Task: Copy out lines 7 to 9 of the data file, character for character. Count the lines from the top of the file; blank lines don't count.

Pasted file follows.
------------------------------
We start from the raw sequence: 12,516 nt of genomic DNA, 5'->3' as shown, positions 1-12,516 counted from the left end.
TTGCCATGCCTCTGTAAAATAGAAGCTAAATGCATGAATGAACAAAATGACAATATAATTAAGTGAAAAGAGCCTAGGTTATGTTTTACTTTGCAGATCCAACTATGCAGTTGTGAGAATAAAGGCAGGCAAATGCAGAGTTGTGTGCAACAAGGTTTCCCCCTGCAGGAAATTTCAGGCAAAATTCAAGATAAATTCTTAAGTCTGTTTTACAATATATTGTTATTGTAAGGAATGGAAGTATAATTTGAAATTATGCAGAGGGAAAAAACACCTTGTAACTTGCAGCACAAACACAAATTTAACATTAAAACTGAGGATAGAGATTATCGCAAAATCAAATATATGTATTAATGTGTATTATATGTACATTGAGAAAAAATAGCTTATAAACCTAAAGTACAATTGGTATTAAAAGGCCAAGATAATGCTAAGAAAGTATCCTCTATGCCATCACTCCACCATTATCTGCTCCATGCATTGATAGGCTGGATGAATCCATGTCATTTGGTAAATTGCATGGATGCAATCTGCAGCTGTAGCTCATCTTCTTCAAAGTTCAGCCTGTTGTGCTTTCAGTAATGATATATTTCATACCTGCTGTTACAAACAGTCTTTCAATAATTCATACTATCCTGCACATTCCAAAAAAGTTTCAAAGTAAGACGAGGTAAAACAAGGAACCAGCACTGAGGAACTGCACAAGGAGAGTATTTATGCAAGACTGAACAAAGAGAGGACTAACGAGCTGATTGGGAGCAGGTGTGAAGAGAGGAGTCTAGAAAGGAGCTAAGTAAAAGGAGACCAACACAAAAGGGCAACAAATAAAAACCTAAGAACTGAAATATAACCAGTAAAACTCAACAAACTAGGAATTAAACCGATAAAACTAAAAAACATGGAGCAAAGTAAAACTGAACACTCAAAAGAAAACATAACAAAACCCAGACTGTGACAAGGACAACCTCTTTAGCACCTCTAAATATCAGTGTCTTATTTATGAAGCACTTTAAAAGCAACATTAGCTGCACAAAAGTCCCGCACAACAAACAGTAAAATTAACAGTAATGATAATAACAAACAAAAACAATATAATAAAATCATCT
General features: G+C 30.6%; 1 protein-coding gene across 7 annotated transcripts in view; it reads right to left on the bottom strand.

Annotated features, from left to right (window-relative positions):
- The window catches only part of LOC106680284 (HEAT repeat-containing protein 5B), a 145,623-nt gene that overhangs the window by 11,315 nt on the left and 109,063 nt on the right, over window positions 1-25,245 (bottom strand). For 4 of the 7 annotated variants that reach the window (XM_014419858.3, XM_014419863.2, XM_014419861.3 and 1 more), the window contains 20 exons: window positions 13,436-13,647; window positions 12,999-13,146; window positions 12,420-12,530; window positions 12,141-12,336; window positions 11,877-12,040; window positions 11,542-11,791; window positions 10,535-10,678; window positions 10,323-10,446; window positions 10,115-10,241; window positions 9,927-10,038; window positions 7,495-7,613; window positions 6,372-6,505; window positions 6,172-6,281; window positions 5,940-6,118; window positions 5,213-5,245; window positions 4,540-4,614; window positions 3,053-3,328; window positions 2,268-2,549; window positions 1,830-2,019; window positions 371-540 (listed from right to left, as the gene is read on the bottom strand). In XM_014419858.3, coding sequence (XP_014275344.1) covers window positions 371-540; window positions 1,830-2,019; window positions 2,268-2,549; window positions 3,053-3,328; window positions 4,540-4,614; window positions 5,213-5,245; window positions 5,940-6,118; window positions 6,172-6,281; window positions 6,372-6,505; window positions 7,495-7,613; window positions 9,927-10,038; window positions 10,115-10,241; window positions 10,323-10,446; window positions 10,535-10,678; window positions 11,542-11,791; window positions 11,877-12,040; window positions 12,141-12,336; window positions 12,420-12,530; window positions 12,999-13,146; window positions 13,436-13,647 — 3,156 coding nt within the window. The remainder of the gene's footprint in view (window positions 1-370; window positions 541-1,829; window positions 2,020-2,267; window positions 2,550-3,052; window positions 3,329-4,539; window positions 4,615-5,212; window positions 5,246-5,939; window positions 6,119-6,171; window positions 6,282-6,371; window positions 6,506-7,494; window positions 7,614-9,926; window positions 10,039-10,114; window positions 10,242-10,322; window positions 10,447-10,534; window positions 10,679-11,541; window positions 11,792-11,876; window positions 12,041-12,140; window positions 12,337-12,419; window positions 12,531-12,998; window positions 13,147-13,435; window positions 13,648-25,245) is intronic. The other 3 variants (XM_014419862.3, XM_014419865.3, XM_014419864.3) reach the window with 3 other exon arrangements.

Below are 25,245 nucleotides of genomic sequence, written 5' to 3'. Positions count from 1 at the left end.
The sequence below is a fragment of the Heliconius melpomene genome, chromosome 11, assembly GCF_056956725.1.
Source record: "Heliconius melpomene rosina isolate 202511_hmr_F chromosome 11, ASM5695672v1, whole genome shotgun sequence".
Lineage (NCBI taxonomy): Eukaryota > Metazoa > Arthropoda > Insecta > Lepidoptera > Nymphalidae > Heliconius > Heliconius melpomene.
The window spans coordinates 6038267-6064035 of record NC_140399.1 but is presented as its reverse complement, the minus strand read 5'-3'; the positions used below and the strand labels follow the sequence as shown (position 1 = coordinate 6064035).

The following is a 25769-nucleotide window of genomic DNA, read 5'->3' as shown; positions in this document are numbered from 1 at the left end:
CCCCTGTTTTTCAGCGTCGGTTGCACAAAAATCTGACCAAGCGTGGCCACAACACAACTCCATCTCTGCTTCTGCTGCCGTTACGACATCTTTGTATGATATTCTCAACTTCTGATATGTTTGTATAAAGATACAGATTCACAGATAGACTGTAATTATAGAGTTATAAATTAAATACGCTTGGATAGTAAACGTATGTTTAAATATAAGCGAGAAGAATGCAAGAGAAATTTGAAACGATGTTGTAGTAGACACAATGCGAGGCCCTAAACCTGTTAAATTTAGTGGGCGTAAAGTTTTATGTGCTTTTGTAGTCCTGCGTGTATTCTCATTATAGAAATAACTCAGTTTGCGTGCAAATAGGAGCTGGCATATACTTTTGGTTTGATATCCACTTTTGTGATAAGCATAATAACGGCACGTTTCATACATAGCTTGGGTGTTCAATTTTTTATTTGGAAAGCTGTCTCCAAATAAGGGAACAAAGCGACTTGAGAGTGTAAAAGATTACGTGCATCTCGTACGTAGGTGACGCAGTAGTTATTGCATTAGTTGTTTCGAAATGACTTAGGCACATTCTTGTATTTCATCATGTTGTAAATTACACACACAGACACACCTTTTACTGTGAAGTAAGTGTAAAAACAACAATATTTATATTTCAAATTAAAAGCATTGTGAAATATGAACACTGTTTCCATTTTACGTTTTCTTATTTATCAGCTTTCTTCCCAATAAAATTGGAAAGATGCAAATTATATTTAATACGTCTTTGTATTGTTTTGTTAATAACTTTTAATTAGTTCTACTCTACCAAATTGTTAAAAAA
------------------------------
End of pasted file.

The sequence below is a fragment of the Heliconius melpomene genome, chromosome 11, assembly GCF_056956725.1.
Source record: "Heliconius melpomene rosina isolate 202511_hmr_F chromosome 11, ASM5695672v1, whole genome shotgun sequence".
Lineage (NCBI taxonomy): Eukaryota > Metazoa > Arthropoda > Insecta > Lepidoptera > Nymphalidae > Heliconius > Heliconius melpomene.